Common Diagnostic Tests in Small Animal Veterinary Medicine
In veterinary medicine, we use many different tests to help us care for our patients. Some of these tests are used for screening healthy patients, and others are used to help diagnose sick patients. Oftentimes, the same test can be used for multiple purposes. Your veterinarian may suggest one or more of these tests at different times for your pet. Below are explanations of common diagnostic tests we run in small animal medicine, what they involve, and some examples of why your veterinarian may recommend them. This is not a comprehensive list of tests or rationale, but rather an overview of some of the most common diagnostics. Each patient is unique, and will require a unique approach. However, with a clear understanding of recommended diagnostics, you will best be able to partner with your veterinarian in decision-making and care for your pet.
Most of the blood tests we run require only a fairly small blood sample. Blood draws are usually quick, and can be performed with minimal stress to an awake patient. Depending on your pet’s needs, blood tests may be run in the hospital (“in-house”), or sent out to a reference laboratory.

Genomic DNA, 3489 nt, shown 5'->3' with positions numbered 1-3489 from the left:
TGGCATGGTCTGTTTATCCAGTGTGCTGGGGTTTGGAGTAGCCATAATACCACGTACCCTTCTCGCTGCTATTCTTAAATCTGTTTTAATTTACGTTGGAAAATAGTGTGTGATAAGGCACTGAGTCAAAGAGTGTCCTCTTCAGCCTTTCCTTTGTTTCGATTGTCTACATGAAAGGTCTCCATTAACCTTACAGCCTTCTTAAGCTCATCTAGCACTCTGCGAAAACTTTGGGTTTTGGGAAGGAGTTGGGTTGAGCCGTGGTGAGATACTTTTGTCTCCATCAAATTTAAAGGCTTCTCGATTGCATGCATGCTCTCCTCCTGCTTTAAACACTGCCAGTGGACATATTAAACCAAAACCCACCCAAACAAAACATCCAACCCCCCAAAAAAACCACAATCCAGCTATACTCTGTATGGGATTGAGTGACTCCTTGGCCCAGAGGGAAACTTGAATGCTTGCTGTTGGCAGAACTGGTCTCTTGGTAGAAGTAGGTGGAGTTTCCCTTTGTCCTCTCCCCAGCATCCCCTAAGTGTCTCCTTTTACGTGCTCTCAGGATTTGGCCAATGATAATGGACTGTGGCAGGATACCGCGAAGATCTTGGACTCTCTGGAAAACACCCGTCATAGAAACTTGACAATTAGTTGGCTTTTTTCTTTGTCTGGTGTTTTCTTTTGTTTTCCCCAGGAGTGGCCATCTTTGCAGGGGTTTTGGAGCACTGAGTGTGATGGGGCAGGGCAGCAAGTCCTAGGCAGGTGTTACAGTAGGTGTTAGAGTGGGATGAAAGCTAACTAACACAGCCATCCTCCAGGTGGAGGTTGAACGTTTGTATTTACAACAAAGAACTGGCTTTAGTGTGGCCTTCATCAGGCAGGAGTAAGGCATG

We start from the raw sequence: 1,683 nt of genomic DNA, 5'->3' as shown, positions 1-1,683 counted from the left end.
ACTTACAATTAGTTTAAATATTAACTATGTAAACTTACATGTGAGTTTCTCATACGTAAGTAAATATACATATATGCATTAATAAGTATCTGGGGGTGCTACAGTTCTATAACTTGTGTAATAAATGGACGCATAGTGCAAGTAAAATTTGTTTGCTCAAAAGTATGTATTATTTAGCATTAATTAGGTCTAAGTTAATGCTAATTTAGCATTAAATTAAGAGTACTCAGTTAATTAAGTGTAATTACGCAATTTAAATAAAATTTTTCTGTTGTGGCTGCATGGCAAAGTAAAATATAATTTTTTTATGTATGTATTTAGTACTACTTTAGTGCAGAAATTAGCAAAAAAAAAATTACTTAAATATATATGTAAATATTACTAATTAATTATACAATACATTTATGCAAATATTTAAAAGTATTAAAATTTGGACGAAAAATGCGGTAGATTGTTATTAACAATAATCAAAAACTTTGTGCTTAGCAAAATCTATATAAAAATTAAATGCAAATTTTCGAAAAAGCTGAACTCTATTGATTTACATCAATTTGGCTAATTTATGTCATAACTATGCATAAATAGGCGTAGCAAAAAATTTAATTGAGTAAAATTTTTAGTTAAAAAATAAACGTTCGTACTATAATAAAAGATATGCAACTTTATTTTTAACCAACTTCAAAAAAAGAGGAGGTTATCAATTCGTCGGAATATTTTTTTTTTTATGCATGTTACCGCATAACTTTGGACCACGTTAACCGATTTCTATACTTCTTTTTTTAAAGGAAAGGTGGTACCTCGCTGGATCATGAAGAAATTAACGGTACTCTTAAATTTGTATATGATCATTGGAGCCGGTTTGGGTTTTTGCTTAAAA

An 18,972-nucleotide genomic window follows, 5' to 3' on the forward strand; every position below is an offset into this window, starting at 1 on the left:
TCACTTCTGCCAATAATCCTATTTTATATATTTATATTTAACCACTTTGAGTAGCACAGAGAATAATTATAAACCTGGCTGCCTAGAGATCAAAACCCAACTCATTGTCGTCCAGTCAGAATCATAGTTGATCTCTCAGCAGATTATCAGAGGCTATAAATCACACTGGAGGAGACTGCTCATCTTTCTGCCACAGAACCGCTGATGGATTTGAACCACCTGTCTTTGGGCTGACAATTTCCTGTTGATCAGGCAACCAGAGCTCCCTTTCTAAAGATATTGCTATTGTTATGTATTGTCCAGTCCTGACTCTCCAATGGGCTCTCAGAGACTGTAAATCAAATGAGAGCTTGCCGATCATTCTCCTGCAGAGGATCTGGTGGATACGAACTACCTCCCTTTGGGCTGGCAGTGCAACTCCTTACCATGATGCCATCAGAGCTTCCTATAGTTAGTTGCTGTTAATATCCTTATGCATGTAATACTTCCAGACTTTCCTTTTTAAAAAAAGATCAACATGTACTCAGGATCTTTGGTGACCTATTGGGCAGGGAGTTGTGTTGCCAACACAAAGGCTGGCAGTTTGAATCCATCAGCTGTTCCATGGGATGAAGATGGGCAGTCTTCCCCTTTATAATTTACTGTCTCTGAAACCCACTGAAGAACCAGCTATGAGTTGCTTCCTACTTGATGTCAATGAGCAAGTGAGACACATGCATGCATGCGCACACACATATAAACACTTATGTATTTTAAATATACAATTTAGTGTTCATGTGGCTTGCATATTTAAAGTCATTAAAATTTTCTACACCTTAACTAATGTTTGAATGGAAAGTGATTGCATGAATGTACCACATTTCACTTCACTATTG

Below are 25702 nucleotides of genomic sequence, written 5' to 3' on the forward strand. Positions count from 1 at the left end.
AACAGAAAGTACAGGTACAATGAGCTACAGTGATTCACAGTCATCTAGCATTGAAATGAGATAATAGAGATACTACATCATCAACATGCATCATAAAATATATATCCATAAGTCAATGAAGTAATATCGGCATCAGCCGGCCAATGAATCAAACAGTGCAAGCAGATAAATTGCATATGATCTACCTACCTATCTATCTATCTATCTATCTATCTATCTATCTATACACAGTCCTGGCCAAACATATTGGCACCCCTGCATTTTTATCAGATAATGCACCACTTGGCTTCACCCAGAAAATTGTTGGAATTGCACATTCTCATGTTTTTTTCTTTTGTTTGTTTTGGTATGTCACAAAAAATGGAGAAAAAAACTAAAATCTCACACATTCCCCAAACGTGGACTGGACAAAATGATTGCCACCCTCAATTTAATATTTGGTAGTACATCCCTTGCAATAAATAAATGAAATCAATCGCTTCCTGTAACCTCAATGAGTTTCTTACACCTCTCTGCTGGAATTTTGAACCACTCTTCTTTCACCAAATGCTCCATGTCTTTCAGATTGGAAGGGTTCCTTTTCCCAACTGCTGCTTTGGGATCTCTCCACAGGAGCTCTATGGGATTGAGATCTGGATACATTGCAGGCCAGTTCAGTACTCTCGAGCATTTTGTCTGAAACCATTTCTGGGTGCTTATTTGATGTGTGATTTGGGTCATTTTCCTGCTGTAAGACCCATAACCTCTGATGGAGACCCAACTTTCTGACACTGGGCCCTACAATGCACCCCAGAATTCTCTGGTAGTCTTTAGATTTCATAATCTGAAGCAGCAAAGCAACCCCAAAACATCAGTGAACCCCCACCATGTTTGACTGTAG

Complete Blood Cell Count (CBC)
The CBC is a blood test which gives us information about the blood cells circulating in your pet’s body. The results tell us about the number, size, and character of red blood cells in the body, which can alert us to things like blood loss or decreased production. We also get information about white blood cells, which help us identify things like infection or inflammation. A platelet count gives information about clotting activity. A CBC may be run as a screening test on a healthy pet (such as before surgery or as an annual check on an older animal). It may also be run on a sick patient to help diagnose disease or injury, or to monitor progress. Pets who
Figure Annual blood tests are recommended for dogs and cats who are in their senior years. Early indicators of disease can often be detected in the blood. When detected early, your pet can begin medication or treatment which can enhance their quality of life.